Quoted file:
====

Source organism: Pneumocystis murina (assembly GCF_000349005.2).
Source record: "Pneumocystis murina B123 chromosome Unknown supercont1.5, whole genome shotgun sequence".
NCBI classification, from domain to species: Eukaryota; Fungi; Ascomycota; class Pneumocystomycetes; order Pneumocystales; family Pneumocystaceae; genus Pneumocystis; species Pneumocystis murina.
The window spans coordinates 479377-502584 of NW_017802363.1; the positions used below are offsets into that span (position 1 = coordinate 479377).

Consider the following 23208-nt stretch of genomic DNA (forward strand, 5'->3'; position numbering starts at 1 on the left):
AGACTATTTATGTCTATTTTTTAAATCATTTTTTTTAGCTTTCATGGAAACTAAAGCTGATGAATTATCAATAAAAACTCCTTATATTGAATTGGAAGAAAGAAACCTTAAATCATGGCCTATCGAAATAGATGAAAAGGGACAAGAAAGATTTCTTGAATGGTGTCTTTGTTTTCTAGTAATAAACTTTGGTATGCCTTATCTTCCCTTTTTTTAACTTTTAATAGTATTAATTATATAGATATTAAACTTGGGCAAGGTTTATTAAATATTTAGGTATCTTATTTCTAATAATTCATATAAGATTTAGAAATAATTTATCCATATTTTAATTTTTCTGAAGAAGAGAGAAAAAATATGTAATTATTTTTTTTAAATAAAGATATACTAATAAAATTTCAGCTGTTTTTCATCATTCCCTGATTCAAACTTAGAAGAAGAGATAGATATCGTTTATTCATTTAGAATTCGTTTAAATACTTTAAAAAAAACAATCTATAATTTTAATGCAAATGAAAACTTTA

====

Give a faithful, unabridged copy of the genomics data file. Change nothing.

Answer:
Source organism: Pneumocystis murina (assembly GCF_000349005.2).
Source record: "Pneumocystis murina B123 chromosome Unknown supercont1.5, whole genome shotgun sequence".
NCBI classification, from domain to species: Eukaryota; Fungi; Ascomycota; class Pneumocystomycetes; order Pneumocystales; family Pneumocystaceae; genus Pneumocystis; species Pneumocystis murina.
The window spans coordinates 479377-502584 of NW_017802363.1; the positions used below are offsets into that span (position 1 = coordinate 479377).

Consider the following 23208-nt stretch of genomic DNA (forward strand, 5'->3'; position numbering starts at 1 on the left):
AGACTATTTATGTCTATTTTTTAAATCATTTTTTTTAGCTTTCATGGAAACTAAAGCTGATGAATTATCAATAAAAACTCCTTATATTGAATTGGAAGAAAGAAACCTTAAATCATGGCCTATCGAAATAGATGAAAAGGGACAAGAAAGATTTCTTGAATGGTGTCTTTGTTTTCTAGTAATAAACTTTGGTATGCCTTATCTTCCCTTTTTTTAACTTTTAATAGTATTAATTATATAGATATTAAACTTGGGCAAGGTTTATTAAATATTTAGGTATCTTATTTCTAATAATTCATATAAGATTTAGAAATAATTTATCCATATTTTAATTTTTCTGAAGAAGAGAGAAAAAATATGTAATTATTTTTTTTAAATAAAGATATACTAATAAAATTTCAGCTGTTTTTCATCATTCCCTGATTCAAACTTAGAAGAAGAGATAGATATCGTTTATTCATTTAGAATTCGTTTAAATACTTTAAAAAAAACAATCTATAATTTTAATGCAAATGAAAACTTTA